Mrs. Shoulders and Mr. Von Der Ahe testified that Mrs. Shoulders' authority was limited to granting leaves of absence for short periods of time, not long extended periods. However, Comments (a) and (d) to Restatement of the Law, Agency, Second, § 27 correctly states the rule: "* * * apparent authority can be created by appointing a person to a position, such as that of manager or treasurer, which carries with it generally recognized duties; to those who know of the appointment there is apparent authority to do the things ordinarily entrusted to one occupying such a position, regardless of unknown limitations which are imposed upon the particular agent." Wynn v. McMahon Ford Co., supra, at 337.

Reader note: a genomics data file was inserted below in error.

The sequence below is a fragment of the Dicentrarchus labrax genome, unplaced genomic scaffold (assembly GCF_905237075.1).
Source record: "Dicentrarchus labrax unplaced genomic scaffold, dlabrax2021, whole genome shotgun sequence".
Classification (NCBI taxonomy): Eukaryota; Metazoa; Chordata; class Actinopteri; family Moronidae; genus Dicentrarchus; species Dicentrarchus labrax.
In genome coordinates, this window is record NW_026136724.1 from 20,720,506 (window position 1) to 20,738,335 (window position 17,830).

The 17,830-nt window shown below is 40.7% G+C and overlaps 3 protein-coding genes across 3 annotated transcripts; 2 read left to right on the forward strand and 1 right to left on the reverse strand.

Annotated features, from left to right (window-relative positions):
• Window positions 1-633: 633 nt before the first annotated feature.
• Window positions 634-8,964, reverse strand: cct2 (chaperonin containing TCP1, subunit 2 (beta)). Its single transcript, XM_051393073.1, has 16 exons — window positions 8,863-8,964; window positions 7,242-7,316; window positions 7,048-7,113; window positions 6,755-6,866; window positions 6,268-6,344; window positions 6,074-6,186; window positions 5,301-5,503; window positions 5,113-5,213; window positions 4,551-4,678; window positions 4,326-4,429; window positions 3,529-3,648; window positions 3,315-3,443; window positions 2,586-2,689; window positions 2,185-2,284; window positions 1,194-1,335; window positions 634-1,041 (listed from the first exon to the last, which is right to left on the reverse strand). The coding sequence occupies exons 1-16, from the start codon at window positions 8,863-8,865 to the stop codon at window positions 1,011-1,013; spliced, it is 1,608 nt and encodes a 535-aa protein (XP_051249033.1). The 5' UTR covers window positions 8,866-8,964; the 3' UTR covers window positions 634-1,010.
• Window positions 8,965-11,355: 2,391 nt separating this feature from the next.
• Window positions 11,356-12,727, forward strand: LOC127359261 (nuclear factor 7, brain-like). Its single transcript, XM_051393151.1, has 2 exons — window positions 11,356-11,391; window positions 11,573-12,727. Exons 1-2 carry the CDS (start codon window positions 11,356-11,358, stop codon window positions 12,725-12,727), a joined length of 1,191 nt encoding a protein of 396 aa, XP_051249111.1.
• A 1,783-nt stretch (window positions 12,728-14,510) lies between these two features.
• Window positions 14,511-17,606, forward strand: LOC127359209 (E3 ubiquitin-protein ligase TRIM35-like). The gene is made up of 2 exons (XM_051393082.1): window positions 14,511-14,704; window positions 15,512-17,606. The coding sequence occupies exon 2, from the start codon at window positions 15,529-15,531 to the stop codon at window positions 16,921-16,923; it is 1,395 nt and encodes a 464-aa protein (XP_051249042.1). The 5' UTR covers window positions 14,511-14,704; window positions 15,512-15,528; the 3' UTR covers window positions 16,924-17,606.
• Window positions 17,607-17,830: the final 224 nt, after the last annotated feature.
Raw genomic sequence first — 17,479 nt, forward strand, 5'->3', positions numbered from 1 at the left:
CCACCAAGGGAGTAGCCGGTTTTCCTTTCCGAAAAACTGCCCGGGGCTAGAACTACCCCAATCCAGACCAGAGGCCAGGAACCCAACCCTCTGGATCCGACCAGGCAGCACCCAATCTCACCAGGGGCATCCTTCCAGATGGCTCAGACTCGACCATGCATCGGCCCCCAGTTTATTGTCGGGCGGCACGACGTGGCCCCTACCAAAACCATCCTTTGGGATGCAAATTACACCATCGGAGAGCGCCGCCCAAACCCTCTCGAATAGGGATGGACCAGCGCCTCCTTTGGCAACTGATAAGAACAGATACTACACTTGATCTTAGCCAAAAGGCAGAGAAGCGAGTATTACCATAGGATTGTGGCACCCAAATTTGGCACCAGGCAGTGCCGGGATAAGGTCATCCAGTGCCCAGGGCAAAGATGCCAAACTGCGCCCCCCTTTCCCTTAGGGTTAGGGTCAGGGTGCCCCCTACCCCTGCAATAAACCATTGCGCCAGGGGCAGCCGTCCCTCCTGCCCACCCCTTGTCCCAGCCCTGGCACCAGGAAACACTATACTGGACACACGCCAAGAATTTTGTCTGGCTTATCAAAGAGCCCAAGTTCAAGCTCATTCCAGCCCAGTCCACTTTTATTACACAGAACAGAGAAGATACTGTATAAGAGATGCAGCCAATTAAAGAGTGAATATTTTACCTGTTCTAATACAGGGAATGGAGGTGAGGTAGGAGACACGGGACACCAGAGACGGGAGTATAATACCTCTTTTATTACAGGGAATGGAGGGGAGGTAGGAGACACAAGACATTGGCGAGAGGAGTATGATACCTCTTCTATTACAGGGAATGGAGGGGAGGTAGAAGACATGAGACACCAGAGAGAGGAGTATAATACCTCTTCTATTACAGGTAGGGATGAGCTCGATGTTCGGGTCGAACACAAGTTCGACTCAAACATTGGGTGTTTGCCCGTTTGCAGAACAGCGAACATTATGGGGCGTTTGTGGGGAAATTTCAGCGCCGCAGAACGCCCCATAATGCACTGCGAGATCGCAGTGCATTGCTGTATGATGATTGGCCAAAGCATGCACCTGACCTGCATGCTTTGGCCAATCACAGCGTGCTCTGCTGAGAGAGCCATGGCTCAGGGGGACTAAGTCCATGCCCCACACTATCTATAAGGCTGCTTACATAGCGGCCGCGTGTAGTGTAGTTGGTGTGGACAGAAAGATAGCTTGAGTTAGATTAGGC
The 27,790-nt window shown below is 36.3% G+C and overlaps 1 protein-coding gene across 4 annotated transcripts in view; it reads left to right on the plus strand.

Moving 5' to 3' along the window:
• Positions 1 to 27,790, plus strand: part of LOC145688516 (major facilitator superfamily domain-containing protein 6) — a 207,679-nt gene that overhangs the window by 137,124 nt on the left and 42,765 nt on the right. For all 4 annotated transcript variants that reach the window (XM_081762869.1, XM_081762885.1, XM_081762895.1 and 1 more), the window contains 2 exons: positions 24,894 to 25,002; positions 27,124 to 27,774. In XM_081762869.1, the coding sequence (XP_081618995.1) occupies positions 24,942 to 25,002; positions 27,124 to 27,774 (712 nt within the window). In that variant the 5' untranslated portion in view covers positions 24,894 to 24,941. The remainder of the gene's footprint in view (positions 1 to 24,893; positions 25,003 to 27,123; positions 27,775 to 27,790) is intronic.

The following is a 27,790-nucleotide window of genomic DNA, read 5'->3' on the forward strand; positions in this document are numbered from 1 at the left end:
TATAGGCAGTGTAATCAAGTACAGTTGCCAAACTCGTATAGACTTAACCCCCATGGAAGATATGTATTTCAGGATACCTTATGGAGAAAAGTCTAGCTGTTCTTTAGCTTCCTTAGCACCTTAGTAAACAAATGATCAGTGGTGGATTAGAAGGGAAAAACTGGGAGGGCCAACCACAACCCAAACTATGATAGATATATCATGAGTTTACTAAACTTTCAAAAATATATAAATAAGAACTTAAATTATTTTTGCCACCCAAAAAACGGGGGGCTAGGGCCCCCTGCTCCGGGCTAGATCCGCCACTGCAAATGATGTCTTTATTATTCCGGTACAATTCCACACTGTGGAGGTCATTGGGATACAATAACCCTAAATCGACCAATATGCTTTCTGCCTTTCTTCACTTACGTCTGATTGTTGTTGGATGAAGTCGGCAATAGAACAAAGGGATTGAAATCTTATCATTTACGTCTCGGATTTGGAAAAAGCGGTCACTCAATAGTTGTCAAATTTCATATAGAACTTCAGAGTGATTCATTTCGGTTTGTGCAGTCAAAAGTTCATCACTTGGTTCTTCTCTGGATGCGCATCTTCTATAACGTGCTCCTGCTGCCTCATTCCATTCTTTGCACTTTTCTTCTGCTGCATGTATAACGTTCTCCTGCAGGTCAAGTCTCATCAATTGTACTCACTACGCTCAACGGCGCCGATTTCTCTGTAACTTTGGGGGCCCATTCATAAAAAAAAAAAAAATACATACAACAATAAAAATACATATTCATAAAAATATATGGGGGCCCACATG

It is true, as pointed out by respondent, that the Appeals Referee's finding that the employer did not grant a leave of absence to appellant is based upon competent and substantial evidence. But the core question is actually whether Mrs. Shoulders did, and whether she had the authority to do so? Our answer to both questions is in the affirmative. Mrs. Shoulders did grant the leave of absence, and she had at least the apparent authority to do so, thus binding her principal. Here, Mrs. Shoulders was the supervisor of her department and put into that position by the employer. Not only did both employer and Mrs. Shoulders admit to her having limited authority to grant leaves of absence; but also, equally important, Mrs. Shoulders, after representing to appellant that she was not going to quit but go on a leave of absence, mailed a "Request for Leave of Absence" form, supplied by employer, to appellant. And upon receipt of the request for leave of absence, Mrs. Shoulders approved it. Mrs. Shoulders also testified that she discussed appellant's request for a maternity leave with Mr. Von Der Ahe, and that he did not approve it. Yet, the "Request for Leave of Absence" apparently marked "approved" neither bore a notation of refusal by either Mrs. Shoulders or her boss, nor did Mrs. Shoulders ever notify appellant that her request was turned down. Under these circumstances, either on the theory of apparent authority or by estoppel, since Mrs. Shoulders tendered the offer of a leave of absence and followed it up by mailing a company form, she should have at least notified appellant of the rejection of her request. Not having done so, in our judgment, appellant had the right to assume her request was granted. Furthermore, the evidence showed that (1) on February 8, 1966, after appellant had left work, she returned and did some work for the company; and (2) Mrs. Shoulders and appellant talked on the telephone on several occasions, and at no time did Mrs. Shoulders tell appellant that her request was rejected. Consequently, we hold that the employer placed Mrs. Shoulders in the position of supervisor and that her position as supervisor involved the authority to grant leaves of absence in her dealing with her subordinates. Although her authority was limited, such limitations were unknown to appellant and other employees. Therefore, Mrs. Shoulders had the apparent authority to do those things which supervisors ordinarily and customarily do, as to employees who knew that she was a supervisor, although they did not know what powers and limitations supervisors in such a business had. The employer is bound by her conduct.